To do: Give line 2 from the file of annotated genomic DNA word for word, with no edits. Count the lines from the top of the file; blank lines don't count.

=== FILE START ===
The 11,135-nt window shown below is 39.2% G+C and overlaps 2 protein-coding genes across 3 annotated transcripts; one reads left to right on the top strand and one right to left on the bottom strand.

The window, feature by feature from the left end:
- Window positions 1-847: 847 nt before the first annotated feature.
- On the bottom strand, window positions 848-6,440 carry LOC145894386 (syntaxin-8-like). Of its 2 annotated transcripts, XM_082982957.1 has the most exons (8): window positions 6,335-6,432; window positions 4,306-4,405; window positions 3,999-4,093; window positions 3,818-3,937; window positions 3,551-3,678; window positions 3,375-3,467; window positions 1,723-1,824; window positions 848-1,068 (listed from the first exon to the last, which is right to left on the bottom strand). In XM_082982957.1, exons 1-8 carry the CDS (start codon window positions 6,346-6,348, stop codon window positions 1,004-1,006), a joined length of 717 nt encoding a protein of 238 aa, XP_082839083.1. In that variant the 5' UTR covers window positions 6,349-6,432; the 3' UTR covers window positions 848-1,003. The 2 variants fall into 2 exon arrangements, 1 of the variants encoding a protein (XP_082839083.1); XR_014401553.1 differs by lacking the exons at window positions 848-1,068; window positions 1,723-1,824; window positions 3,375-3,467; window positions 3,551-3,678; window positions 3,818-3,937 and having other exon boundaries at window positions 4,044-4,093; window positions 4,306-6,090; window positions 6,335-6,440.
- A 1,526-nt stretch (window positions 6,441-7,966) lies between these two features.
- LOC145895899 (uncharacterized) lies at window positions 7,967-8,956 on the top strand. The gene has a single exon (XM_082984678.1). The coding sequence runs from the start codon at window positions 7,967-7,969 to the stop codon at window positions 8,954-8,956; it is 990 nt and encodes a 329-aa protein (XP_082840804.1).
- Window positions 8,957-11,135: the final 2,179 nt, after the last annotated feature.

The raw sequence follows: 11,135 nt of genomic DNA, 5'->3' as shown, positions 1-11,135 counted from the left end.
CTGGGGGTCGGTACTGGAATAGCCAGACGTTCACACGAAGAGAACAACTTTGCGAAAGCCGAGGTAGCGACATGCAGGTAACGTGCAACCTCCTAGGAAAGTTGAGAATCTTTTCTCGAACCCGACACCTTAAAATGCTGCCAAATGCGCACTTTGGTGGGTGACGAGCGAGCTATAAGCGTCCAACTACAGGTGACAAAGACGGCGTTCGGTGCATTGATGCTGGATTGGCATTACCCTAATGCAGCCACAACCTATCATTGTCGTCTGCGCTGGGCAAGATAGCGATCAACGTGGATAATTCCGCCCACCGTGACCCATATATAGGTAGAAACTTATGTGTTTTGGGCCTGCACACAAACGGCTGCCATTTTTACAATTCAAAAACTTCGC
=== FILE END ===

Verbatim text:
The window, feature by feature from the left end: